Robots are already manipulating arms almost as fast as humans

(ORDO NEWS) — UC Berkeley researchers have developed a new robotic method for folding clothes at a record speed (for robots) called SpeedFolding.

The previous record has been exceeded by almost 10 times. A robot equipped with SpeedFolding takes about one and a half minutes to fold one thing.

Human hands are an amazingly complex creation of nature. And robots are still far from the capabilities of human hands. But the speed with which robots develop their skills is impressive.

There are directions in which a person can no longer keep up with robots – for example, they can fly.

But there are actions that are very simple, even routine for a person, which until very recently were practically unattainable for robots.

It’s almost all handmade. Take a fragile object, do not break or drop it. Fold your shirt or towel and put it away in the closet.

A person performs such “manual” actions, almost without paying attention, but at the same time, the brain (mainly the cerebellum) uses very serious resources.

We recently wrote about robots, whose long and strong grips can manipulate fragile objects.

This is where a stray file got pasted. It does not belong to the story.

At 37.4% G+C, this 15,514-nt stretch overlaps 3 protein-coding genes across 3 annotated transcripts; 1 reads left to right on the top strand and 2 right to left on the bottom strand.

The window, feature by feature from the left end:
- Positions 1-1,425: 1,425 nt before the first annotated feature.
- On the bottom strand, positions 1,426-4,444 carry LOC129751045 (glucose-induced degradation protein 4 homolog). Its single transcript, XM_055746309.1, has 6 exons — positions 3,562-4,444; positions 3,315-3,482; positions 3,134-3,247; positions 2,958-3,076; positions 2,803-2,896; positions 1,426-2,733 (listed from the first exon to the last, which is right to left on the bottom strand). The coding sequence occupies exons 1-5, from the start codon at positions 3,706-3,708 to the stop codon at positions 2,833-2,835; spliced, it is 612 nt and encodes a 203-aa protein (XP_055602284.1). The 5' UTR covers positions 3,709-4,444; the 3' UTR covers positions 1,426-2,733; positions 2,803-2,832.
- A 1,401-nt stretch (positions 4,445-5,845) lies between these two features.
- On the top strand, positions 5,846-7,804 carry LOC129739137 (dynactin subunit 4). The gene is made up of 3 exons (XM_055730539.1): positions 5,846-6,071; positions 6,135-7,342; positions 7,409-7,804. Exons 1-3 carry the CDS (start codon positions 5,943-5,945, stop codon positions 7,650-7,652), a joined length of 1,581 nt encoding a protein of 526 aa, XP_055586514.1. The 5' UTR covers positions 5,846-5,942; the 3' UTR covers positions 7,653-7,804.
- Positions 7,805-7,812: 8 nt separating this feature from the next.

Scientists from the University of California, Berkeley have taught an industrial robot how to fold clothes and underwear.

He does it more slowly than a human: the robot folds 30-40 pieces of clothing per hour, that is, it takes about 1.5-2 minutes to fold a T-shirt.

We’re still getting the job done faster. But the previous record-breaking robot for folding spent 15-20 minutes on one thing.

Working hands of the robot

The Berkeley-developed system runs on a YuMI IRB 14000 robot that costs $58,000. In general, it would hardly occur to anyone to use it, not as a research prototype, but as a working clothes stacker.

But now this is not the main thing. Robots master hands: deep learning systems capture and reproduce both human actions and the actions of the robot itself.

And gradually accumulate experience and increase speed. What else needs to be said about the new record holder – he is two-armed. All previous folding robots were single-armed.

And the record holder really folds clothes almost like a person: with two hands and two fingers on each hand (you may not have paid attention, but usually a person is used when folding clothes with two hands and a thumb and forefinger on each).

Scientists believe that the result can be further improved and a prototype can be developed that will fold and sort not only clothes, but also sort agricultural products and manufactured goods.

And perhaps then Amazon will no longer hire 150-200 thousand seasonal workers around Christmas, but will simply release a certain number of reserve stacker robots from storage. But so far this is still far away.

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